it would take some time before everything was complete due to the time it takes to plan and raise money.

“This whole process may take 10 to 15 years,” he said. “There’s going to be this activity going on in the

academic quad area during that time, all in the effort to modernize our academic spaces and our science

labs, and to expand the science labs.”

The cost of the renovations to Northup Hall alone cost around $8.4 million, Hall said. This includes the

cost of construction, permits, furniture and other various fees.

The new Northup Hall will feature state-of-the-art technology and is the first Leadership for Environment

and Development (LEAD) building on campus.

“It’s going to be highly energy efficient,” Hall said. “It’s going to be able to be a healthier environment for

the occupants and users of the building, have a lot of special features in the heating and cooling system and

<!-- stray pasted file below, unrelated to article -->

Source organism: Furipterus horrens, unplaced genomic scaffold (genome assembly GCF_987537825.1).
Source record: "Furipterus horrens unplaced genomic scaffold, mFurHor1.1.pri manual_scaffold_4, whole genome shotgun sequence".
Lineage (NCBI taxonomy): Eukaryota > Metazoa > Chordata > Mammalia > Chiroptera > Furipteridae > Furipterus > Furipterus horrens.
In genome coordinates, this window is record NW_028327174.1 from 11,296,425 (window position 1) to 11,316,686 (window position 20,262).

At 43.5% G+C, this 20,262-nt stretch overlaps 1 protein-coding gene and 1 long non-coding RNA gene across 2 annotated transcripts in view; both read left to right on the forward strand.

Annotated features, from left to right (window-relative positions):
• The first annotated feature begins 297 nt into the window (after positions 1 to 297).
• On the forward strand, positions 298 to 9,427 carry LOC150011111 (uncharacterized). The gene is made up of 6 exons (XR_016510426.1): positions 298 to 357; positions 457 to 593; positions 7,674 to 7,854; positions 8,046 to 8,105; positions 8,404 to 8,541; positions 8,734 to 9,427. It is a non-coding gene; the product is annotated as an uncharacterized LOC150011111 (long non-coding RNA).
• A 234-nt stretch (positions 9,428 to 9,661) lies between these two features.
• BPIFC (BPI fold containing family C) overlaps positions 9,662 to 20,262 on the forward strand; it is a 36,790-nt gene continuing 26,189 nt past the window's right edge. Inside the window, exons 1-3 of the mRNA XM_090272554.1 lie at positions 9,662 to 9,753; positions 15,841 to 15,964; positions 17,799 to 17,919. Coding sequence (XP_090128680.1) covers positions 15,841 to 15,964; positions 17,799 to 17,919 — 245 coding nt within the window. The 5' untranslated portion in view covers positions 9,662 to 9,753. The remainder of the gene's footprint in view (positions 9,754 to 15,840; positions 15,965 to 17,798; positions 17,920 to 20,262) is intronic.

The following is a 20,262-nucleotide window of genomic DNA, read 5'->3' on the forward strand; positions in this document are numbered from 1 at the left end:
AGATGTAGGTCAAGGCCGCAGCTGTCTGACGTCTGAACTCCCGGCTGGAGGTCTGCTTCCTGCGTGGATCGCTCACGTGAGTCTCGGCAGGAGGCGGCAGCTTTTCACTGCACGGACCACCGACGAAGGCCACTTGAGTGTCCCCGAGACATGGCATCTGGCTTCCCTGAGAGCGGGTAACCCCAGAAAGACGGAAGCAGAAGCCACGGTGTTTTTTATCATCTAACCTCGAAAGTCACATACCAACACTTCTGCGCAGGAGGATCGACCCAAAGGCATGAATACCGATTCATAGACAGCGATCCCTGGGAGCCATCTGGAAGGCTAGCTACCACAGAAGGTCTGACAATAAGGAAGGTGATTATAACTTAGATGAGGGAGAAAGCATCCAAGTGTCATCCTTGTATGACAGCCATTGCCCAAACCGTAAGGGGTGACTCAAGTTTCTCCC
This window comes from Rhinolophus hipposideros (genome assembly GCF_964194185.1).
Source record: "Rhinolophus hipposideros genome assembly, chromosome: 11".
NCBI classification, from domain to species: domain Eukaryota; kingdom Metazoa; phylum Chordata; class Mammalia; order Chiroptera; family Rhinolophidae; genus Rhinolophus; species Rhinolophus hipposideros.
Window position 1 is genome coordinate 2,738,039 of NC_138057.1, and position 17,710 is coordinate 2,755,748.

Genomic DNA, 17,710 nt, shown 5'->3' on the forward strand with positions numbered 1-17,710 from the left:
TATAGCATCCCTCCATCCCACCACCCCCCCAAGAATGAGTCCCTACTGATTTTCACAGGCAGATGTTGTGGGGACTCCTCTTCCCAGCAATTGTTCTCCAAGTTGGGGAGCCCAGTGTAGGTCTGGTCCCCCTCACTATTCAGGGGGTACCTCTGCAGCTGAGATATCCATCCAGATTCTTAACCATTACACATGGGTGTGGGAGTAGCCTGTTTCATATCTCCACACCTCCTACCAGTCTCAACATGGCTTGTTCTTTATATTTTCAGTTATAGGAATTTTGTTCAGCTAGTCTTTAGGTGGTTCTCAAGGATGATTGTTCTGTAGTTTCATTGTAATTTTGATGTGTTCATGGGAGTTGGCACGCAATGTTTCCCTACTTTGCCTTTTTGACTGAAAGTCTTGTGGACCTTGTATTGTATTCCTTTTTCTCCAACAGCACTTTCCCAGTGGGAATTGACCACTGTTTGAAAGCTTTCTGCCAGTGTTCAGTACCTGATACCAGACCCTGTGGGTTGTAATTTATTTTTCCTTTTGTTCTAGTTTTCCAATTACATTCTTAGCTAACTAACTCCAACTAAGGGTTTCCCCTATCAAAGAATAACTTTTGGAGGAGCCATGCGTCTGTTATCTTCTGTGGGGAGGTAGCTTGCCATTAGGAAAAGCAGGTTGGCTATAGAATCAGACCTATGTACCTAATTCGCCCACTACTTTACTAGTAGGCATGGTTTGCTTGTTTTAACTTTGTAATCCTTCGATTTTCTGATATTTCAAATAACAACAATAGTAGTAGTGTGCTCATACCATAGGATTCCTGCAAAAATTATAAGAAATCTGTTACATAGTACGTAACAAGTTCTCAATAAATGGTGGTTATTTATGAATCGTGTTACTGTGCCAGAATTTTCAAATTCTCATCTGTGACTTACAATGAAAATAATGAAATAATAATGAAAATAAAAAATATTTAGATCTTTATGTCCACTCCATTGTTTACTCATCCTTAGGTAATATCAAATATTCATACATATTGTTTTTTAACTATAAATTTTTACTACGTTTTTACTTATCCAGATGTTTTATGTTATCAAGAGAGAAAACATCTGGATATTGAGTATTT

the ventilation system inside the building.”

There will also be a solar panel on the building and a flat screen monitor inside that will constantly display

the its energy output.

Currently, workers are done tearing down the walls that won’t be used on the inside of the building and

other demolition work around the outside.

Since the building is being redesigned rather than torn down and reconstructed, planning has been more

complex and more costly, Hall said.

However, he also said the recycling and redesign of Northup coincides with the college’s mission of

sustainability and reusing old materials.

Along with a plethora of new, advanced features, Northup Hall, built in 1932, will retain some of its

original, more charming aspects, such as an original fireplace in one of the reading rooms.

Hall has high hopes for the new building and expects students to enjoy the specially designed layout

once it opens for the next fall semester.

“Our architects did a wonderful job … of making the program fit and work,” he said. “We’re all very excited about it.”